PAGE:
Both Friedman in Thank You For Being Late and Kevin Kelly in The Inevitable make an optimistic case that as technology displaces workers, it also creates new jobs requiring new skills. But Friedman also noted that when the Industrial Age displaced the Agricultural Age, it took about a generation for old ways to die off and new ways to surface.  While the rate of change has accelerated since 2007, will our rate of adaptation – both as individuals and as educational systems – match that change rate?  Audrey quoted Neil Selwyn, who identified three contemporary ideologies intertwined with the technological ones – libertarianism, neoliberalism, adnd the ideology of the new economy…to which she added a fourth – technological solutionism.  These four align with concepts of venture capitalism, the gig economy, the shared economy, the attention economy…all happening fast, free, easy for you, and accelerating.

To riff off of the video below, have we become so enamored with personalization that we have lost sight of the person?  One of my students shared this video by Prince Ea with the class…and it is worth a listen.

It is another way of saying…balance optimism with pragmatism…

{Graphics: Watters}

An Accelerating Future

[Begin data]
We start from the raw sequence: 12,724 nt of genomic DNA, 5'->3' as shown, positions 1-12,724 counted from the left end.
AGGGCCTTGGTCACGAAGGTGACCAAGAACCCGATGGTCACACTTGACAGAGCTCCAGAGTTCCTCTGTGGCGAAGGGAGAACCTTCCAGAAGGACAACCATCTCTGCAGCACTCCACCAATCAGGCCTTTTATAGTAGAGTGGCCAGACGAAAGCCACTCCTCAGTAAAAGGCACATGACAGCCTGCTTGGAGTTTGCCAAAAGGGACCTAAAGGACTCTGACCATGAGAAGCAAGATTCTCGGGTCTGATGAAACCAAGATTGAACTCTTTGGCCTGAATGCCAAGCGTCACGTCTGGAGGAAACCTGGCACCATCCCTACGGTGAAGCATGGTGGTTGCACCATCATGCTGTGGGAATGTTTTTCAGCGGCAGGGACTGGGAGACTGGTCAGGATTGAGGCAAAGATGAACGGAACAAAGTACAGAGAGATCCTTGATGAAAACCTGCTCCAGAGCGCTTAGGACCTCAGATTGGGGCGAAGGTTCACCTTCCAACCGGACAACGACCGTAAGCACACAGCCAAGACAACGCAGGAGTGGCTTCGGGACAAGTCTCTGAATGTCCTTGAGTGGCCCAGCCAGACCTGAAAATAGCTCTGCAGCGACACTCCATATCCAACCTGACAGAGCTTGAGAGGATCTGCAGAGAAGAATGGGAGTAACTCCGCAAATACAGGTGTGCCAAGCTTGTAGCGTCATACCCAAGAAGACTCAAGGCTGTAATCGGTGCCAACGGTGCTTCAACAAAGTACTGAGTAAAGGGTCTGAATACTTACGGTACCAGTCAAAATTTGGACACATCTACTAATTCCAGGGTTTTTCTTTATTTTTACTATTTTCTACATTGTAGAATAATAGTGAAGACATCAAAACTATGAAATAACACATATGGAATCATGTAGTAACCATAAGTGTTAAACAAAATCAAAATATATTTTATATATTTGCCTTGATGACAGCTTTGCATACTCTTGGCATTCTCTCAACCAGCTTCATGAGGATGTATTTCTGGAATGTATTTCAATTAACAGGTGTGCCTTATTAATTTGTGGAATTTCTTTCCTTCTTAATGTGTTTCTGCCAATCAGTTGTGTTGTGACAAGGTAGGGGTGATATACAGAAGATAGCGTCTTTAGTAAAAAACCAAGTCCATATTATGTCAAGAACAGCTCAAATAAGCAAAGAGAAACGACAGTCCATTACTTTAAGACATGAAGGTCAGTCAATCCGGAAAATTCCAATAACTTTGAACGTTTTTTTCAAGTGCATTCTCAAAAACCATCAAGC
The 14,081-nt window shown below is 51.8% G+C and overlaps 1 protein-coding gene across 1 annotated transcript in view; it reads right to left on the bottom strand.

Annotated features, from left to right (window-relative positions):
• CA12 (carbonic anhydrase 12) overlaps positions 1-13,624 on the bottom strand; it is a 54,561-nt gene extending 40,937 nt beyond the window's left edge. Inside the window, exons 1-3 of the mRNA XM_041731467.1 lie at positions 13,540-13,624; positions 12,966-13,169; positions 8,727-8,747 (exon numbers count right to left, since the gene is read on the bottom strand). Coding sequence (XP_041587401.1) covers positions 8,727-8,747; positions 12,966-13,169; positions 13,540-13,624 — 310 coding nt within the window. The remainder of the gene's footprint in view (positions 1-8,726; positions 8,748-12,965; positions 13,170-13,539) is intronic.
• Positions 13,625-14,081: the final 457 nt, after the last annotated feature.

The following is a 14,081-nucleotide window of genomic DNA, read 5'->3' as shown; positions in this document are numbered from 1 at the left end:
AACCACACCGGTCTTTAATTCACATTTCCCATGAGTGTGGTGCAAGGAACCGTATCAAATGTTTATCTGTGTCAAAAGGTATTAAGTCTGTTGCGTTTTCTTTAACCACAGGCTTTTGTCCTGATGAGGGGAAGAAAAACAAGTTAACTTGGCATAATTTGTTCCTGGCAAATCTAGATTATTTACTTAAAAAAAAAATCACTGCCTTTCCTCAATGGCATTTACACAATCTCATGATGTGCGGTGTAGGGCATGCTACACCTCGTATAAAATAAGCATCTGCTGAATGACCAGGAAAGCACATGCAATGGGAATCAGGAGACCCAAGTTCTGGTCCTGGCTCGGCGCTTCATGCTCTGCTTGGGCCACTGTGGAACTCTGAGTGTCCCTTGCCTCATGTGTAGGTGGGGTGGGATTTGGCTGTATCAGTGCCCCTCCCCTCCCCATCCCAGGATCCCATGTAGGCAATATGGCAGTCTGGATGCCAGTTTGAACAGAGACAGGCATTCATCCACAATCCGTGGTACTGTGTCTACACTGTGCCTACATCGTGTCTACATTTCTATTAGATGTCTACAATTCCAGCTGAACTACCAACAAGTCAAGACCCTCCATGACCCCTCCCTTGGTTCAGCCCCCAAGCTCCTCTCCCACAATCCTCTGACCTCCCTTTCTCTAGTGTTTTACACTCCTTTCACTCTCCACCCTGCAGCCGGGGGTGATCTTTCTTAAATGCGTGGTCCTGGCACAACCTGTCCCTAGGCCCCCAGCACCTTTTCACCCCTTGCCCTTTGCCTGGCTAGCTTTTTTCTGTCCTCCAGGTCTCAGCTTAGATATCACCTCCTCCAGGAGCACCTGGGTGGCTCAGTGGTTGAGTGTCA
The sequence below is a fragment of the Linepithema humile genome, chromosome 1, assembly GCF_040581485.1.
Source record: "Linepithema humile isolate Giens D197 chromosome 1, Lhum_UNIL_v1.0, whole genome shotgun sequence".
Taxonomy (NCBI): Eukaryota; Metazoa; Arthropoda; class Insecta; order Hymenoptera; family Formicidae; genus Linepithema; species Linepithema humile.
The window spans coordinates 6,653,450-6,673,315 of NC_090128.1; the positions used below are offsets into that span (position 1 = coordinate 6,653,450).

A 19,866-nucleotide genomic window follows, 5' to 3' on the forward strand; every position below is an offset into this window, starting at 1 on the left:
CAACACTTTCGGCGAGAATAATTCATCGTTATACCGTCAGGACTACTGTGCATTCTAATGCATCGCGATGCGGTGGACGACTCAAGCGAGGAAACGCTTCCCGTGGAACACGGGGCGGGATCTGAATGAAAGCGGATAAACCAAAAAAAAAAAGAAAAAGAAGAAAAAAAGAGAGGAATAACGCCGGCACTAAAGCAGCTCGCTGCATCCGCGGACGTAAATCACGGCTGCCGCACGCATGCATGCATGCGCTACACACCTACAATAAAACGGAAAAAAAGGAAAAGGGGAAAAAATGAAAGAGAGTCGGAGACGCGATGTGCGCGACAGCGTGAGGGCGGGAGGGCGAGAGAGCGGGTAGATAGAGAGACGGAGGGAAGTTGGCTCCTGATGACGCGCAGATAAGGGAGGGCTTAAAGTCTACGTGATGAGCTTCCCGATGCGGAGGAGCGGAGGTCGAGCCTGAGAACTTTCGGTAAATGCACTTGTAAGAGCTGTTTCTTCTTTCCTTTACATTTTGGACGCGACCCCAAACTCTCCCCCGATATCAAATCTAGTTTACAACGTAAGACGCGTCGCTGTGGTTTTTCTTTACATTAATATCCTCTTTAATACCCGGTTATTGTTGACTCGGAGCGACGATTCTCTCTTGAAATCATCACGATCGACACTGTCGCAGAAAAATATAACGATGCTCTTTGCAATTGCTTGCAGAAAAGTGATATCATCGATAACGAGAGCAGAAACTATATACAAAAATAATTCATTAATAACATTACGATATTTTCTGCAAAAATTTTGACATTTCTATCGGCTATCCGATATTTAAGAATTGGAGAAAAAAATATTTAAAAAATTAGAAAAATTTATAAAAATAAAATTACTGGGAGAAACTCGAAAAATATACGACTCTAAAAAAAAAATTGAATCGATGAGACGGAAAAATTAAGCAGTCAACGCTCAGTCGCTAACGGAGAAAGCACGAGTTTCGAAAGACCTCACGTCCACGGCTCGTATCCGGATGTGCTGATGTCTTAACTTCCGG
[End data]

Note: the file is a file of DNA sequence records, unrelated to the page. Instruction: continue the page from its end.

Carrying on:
Over the past couple of weeks, I have been exploring the 2017 Deloitte Global Human Capital Trends report, which looked at the challenges ahead for businesses and HR professionals.  The report is based on analysis of a survey of more than 10,400 business and HR leaders globally, and noted ten trends.  Over a series of posts, I have been looking at this report from a faculty development perspective, but folding in thoughts generated from reading Tom Friedman’s new book, Thank You For Being Late: An Optimist’s Guide to Thriving in the Age of Accelerations.

The last two trends involved Diversity/Inclusion and the Future of Work, which again tie in nicely to the accelerating technological changes of the past decade noted in Friedman’s book.  Taking them in reverse order, the report noted that the future of work is being driven by the acceleration of connectivity and cognitive technology.  Friedman noted that between 2000 and 2007, we had a phase shift where “…connectivity was fast, free, easy for you and ubiquitous and handling complexity became fast, free, easy for you and invisible.”

Think about that statement.  When the world went flat, all corners of the world were connected and connected with high bandwidth.  At the same time…and due in large part to those connections and the continued advances of Moore’s Law, machine learning made the potential for handling complexity effortless.  With the huge data available on the cloud, Google can now translate English into any language (and vice versa)…not by programming grammar…but by letting the program compare examples of translated text and look for statistical patterns.  Friedman pointed out that when Google got rid of linguists and brought in statisticians, accuracy of language translation went up.  Now the same thing is happening with speech recognition, and we are approaching the old Star Trek standard of a universal translator.